Others pointed to the widely perceived venality of some bloggers who only write about products that they get freebies of: “And allready there are a lot of bloggers who receive gifts and products to review them.This is the same as paying, or not? Perhaps this could be a more transparent way to get relations between bloggers and advertisers.”

OK. I acknowledge there are some gray areas here, born out of the fact that bloggers need to make money, and advertising is the obvious way to do it. This is no different from old media. What is different is that there are none of the usual Chinese walls that keep editorial and advertising apart (in theory), so that journalists are not influenced by, or even aware of, the advertisers that are buying ads next to their copy. True, these lines can get blurry, especially on radio and in “advertorials”, but they do exist. Blogs that carry ads are not Hollywood stars wearing company products as endorsement; they are a continuation of MSM’s advertising. Every ad is (or should be) clearly marked as sponsorship or ad. Of course, the proof is in the pudding; Will that site be objective about that sponsoring company in its writing, and, if it is, will the sponsor see that as a betrayal of sponsorship?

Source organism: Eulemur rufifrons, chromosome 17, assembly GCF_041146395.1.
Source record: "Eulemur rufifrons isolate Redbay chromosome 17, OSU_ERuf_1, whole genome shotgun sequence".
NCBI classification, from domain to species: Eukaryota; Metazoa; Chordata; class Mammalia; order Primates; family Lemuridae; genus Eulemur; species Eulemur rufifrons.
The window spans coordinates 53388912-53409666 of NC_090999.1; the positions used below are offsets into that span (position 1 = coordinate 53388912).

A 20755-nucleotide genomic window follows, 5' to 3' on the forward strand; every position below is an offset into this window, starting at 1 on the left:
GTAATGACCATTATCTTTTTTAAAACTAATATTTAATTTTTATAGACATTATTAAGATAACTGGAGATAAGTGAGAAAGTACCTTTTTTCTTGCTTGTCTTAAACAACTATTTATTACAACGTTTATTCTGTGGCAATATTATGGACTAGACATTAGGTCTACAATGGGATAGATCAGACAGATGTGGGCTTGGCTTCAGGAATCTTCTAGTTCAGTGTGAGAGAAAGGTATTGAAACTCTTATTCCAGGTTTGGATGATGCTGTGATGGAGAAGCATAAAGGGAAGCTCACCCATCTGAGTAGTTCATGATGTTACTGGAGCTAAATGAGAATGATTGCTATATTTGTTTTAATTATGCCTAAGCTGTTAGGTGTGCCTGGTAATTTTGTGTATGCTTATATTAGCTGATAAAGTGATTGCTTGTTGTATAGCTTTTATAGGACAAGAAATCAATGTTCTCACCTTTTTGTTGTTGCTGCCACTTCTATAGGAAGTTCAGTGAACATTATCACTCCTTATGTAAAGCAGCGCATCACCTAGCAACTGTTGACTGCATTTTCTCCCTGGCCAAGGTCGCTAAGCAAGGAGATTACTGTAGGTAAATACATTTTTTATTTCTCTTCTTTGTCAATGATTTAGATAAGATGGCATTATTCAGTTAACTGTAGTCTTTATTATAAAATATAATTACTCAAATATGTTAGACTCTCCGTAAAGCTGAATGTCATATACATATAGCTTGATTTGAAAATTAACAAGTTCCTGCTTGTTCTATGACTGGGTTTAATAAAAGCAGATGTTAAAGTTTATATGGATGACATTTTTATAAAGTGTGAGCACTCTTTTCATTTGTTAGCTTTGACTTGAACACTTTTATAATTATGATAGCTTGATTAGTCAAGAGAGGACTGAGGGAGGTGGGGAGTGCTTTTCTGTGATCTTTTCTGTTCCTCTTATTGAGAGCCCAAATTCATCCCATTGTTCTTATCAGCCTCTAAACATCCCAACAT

In MSM, individual journalists are sought after and influenced into writing about a product, but a good journalist — hell, a real journalist — will never write anything other than a fair, detached and balanced review of the product. There is no cash in exchange for reviews in old media; well, none that I know of. If bloggers aspiring to replace old media don’t know that, they need to. Otherwise the blogosphere truly is riding to hell.

There’s another point here. The very debate about this seems to me to be different to the kind of debate we’d have seen in the blogosphere a year or 18 months ago. It’s a much more pragmatic debate now, less utopian, less principled. As one commenter wrote: “If your writing is not objective enough, people are gonna know that you’re probably getting paid, and over time they’ll be less inclined to stay subscribed to your blog: which means that in the end it’ll all balance out.” While I would have said that would have been true a couple of years ago, I’m not so sure now.